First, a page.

Re: Header nesting style question

Ken Fox (
Tue, 12 Jul 1994 22:00:04 +0200

I wrote:

> > Hmm... another style question: Do people prefer one giant
> > document with internal references, or many small documents with external
> > references?

Chris Lilley responds:

> The latter. You might not want to read all of it, so you only pay the
> network lag for the bits you want to read.

Browsers aren't very good at working with compound documents --- that is, a
related web of documents. Things like searching, printing, saving, etc.
don't work very well. Mosaic doesn't even save inlined images when
documents are saved as hypertext! Clearly it is possible to implement these:
fish search for Mosaic is a good example. Browsers need to improve to the
point where a reader is unaware they've crossed a "document" boundary.
Well, it should be smoother at least...

Several people have pointed this out to me. :-)

[censorship flame: I don't think we need automated censorship of articles
yet. Because my previous paragraph contained "Mosaic" it would have been
tossed back to me. Maybe not a big deal now, but once the infrastructure is
in place I can see it being abused.]

> >> 2) use h1 for the section titles, and a paragraph for the chapter titles

> ... In case it
> was not apparent, the second way was the one I was suggesting as being the
> most consistent and user freindly.

I assume that you define "section" to be "one of the units of information
that the current topic is decomposed into." Then you suggest that header
levels reflect the physical nesting of sections within the same document,
right? (Take document to mean "the contiguous unit of hypertext that gets
loaded into a browser.") You also seem to recomend that header levels
should be "reset" to <h1> with every new document.

I think this is style that looks best --- I format my documents like this.

Does this have any impact on automatic table of contents generators?
Re-using the <h1> level for chapters and sections is probably okay. It
might get confusing if logical sub-sections are ever tagged <h1>.

Chris and I differ greatly on the use of navigational components in the text.
Things like "on to", "up to", "next", "previous", etc. I personally don't
like these mechanisms because the traversal history stored in the reader's
browser often doesn't match what the author intended. This means that the
reader has to (a) ignore any browser navigation, or (b) maintain the
relationship between browser history and document structure in her head. I
think HTML+ will help solve this by providing the hints browser needs to
maintain that structure mapping automatically. I've done a simple hack to
Mosaic to associate the functions on window buttons with hyperlinks in the

<a href="!backnode">Go back</a>

This would perform the Mosaic previous-page function. It worked out okay,
but wasn't complete enough to be useful. Browsers need to understand a *lot*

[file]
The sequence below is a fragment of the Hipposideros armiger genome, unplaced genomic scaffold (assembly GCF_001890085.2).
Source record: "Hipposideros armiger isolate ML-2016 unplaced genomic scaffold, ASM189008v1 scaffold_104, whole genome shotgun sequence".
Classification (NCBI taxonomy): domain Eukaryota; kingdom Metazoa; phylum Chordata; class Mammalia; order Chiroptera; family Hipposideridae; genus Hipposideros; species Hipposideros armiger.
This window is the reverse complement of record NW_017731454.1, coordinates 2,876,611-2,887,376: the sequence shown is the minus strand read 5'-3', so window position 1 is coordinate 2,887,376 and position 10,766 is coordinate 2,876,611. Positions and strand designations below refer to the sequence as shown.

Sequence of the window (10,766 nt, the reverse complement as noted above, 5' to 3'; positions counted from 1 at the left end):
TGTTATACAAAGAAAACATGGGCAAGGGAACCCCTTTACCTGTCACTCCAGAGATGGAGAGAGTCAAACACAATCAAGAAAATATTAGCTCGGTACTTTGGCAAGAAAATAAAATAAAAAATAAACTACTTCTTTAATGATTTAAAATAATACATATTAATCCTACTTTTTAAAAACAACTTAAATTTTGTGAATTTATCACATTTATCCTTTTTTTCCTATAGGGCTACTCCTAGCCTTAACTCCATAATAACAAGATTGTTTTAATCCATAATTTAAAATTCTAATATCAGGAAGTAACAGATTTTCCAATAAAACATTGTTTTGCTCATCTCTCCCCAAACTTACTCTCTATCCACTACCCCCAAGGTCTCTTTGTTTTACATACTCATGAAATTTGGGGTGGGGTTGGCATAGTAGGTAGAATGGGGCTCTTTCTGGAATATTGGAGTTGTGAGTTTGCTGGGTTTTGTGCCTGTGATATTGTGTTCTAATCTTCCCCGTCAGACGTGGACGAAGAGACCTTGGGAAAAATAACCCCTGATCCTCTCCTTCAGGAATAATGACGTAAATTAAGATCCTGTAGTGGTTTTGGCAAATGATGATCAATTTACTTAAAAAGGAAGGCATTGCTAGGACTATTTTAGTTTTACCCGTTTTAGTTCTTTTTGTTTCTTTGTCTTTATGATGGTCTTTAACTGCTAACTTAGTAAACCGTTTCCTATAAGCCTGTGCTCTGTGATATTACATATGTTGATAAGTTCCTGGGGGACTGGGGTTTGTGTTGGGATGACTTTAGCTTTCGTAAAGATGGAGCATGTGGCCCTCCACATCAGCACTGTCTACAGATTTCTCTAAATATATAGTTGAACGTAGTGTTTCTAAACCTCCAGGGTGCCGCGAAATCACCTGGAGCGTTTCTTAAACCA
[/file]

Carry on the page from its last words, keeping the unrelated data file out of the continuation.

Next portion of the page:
more about document structure...

How do others feel about navigational aids?

> >> You are. You're going to do it manually, aren't you. No no no no
> > What does manually mean? [sarcasm deleted]

Sorry about the sarcasm. I was provoked... 8-)

> Manually means applying basic software engineering principles - avoid the
> cut and paste school of programming. If, conceptually in the monolithic
> document, you have a chapter title "Mating behaviour in ducks and geese" you
> only have that _once_ in the revisable form of the document.
> Doing it manually means that you type that string into each and every
> document that uses it as an anchor. It means that when you later change it
> to "Mating behahaviour in ducks" you have to manually go through and edit
> each instance of the chapter title. It means that you inadvertantly miss one
> out, and that one subsection in the ducks chapter still refers to geese ...
> Doing it automatically means that you prepare the document in one form then
> apply rules - with a makefile, using cpp, awk, whatever - to generate the
> final form. It means that the resulting document is maintainable, accurate,
> and easy to read. Given that your .sig talks about CAD/CAM/CAE process
> integration I expected you to be very familiar with these concepts.

I completely agree with you. Once I get "The Style" then I can provide the
tools that implement an appropriate level of automation. Right now, this
appropriate level is just emacs macros (which can be pretty damned

> > There's nothing to convert because the document doesn't exist.
> So write it, then... puzzled.

I want to stay in HTML. Ideally, I'd like to stay within pure HTML. That's
not realistically possible, so dropping back to some higher level markup
(maybe with a macro language) doesn't bother me too much. What you seem to
be suggesting is create my document in something completely different and
then do the translation to HTML mechanically. This is what I meant by:

> > OH! You mean "don't use HTML to write your document because it's not
> > expressive enough."

We often argue ourselves into agreement... Is this one of those cases? ;-)

> > You seem assume that given structure, you can emit style
> Given structure you can emit documents conforming to the layout rules you
> have chosen. Whether that is a suitable choice for a particular document is
> of course up to you.

I've just about finished reading a book on technical editing. It's been a
real eye-opener for me --- I thought that the editor's job was mostly
mechanical. A lot of style decisions *are* mechanical, but there needs to
be simple and effective ways to "change the rules."

- Ken

Ken Fox,, (313)59-44794
Ford Motor Company, Powertrain | "Is this some sort of trick question
CAD/CAM/CAE Process Integration | or what?" -- Calvin
AP Environment Section |